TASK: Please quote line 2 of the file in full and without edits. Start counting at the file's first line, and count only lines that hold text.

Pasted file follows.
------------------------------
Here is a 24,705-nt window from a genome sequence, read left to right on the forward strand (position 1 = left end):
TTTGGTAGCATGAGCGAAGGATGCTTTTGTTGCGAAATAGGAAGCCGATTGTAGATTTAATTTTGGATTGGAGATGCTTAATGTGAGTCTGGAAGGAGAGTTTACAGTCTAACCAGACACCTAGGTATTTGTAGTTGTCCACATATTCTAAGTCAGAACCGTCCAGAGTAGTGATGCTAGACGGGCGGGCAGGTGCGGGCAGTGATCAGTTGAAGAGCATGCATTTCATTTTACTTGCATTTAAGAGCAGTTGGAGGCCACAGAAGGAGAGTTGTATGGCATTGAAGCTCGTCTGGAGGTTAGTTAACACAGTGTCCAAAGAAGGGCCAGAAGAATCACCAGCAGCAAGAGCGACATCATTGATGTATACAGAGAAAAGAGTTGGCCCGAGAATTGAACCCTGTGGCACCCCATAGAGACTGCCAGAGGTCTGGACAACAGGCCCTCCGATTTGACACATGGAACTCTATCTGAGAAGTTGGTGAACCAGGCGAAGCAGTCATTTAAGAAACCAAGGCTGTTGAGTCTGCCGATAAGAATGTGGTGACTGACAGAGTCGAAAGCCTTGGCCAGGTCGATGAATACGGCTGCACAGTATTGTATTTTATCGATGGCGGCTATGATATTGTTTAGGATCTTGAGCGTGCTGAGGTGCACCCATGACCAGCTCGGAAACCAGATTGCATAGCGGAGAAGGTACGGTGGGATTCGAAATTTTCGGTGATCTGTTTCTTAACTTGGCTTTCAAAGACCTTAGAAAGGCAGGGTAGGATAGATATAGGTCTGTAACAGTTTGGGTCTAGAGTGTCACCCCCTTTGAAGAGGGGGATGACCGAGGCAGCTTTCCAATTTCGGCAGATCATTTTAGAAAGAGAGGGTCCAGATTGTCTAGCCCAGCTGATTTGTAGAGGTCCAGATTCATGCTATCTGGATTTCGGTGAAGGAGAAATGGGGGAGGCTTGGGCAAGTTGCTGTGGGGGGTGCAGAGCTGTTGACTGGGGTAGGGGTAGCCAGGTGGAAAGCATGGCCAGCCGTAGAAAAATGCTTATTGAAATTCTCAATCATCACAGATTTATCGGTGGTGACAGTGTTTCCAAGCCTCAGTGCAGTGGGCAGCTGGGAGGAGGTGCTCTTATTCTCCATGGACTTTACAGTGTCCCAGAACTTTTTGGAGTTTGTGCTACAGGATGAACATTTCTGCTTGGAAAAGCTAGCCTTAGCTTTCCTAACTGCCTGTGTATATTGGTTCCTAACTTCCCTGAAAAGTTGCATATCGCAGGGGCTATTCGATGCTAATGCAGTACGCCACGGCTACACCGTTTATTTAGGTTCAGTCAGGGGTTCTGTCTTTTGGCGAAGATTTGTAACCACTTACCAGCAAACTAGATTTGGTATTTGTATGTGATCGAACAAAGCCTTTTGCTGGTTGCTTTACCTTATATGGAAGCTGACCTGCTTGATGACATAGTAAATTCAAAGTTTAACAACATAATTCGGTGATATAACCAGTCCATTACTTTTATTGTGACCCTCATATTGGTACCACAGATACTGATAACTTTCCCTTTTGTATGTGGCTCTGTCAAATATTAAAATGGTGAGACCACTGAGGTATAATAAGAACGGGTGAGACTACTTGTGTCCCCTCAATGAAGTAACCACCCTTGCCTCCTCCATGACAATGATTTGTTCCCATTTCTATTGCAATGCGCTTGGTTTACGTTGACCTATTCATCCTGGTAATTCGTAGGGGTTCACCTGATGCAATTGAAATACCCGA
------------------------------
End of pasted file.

TTTGGTAGCATGAGCGAAGGATGCTTTTGTTGCGAAATAGGAAGCCGATTGTAGATTTAATTTTGGATTGGAGATGCTTAATGTGAGTCTGGAAGGAGAGTTTACAGTCTAACCAGACACCTAGGTATTTGTAGTTGTCCACATATTCTAAGTCAGAACCGTCCAGAGTAGTGATGCTAGACGGGCGGGCAGGTGCGGGCAGTGATCAGTTGAAGAGCATGCATTTCATTTTACTTGCATTTAAGAGCAGTTGGAGGCCACAGAAGGAGAGTTGTATGGCATTGAAGCTCGTCTGGAGGTTAGTTAACACAGTGTCCAAAGAAGGGCCAGAAGAATCACCAGCAGCAAGAGCGACATCATTGATGTATACAGAGAAAAGAGTTGGCCCGAGAATTGAACCCTGTGGCACCCCATAGAGACTGCCAGAGGTCTGGACAACAGGCCCTCCGATTTGACACATGGAACTCTATCTGAGAAGTTGGTGAACCAGGCGAAGCAGTCATTTAAGAAACCAAGGCTGTTGAGTCTGCCGATAAGAATGTGGTGACTGACAGAGTCGAAAGCCTTGGCCAGGTCGATGAATACGGCTGCACAGTATTGTATTTTATCGATGGCGGCTATGATATTGTTTAGGATCTTGAGCGTGCTGAGGTGCACCCATGACCAGCTCGGAAACCAGATTGCATAGCGGAGAAGGTACGGTGGGATTCGAAATTTTCGGTGATCTGTTTCTTAACTTGGCTTTCAAAGACCTTAGAAAGGCAGGGTAGGATAGATATAGGTCTGTAACAGTTTGGGTCTAGAGTGTCACCCCCTTTGAAGAGGGGGATGACCGAGGCAGCTTTCCAATTTCGGCAGATCATTTTAGAAAGAGAGGGTCCAGATTGTCTAGCCCAGCTGATTTGTAGAGGTCCAGATTCATGCTATCTGGATTTCGGTGAAGGAGAAATGGGGGAGGCTTGGGCAAGTTGCTGTGGGGGGTGCAGAGCTGTTGACTGGGGTAGGGGTAGCCAGGTGGAAAGCATGGCCAGCCGTAGAAAAATGCTTATTGAAATTCTCAATCATCACAGATTTATCGGTGGTGACAGTGTTTCCAAGCCTCAGTGCAGTGGGCAGCTGGGAGGAGGTGCTCTTATTCTCCATGGACTTTACAGTGTCCCAGAACTTTTTGGAGTTTGTGCTACAGGATGAACATTTCTGCTTGGAAAAGCTAGCCTTAGCTTTCCTAACTGCCTGTGTATATTGGTTCCTAACTTCCCTGAAAAGTTGCATATCGCAGGGGCTATTCGATGCTAATGCAGTACGCCACGGCTACACCGTTTATTTAGGTTCAGTCAGGGGTTCTGTCTTTTGGCGAAGATTTGTAACCACTTACCAGCAAACTAGATTTGGTATTTGTATGTGATCGAACAAAGCCTTTTGCTGGTTGCTTTACCTTATATGGAAGCTGACCTGCTTGATGACATAGTAAATTCAAAGTTTAACAACATAATTCGGTGATATAACCAGTCCATTACTTTTATTGTGACCCTCATATTGGTACCACAGATACTGATAACTTTCCCTTTTGTATGTGGCTCTGTCAAATATTAAAATGGTGAGACCACTGAGGTATAATAAGAACGGGTGAGACTACTTGTGTCCCCTCAATGAAGTAACCACCCTTGCCTCCTCCATGACAATGATTTGTTCCCATTTCTATTGCAATGCGCTTGGTTTACGTTGACCTATTCATCCTGGTAATTCGTAGGGGTTCACCTGATGCAATTGAAATACCCGA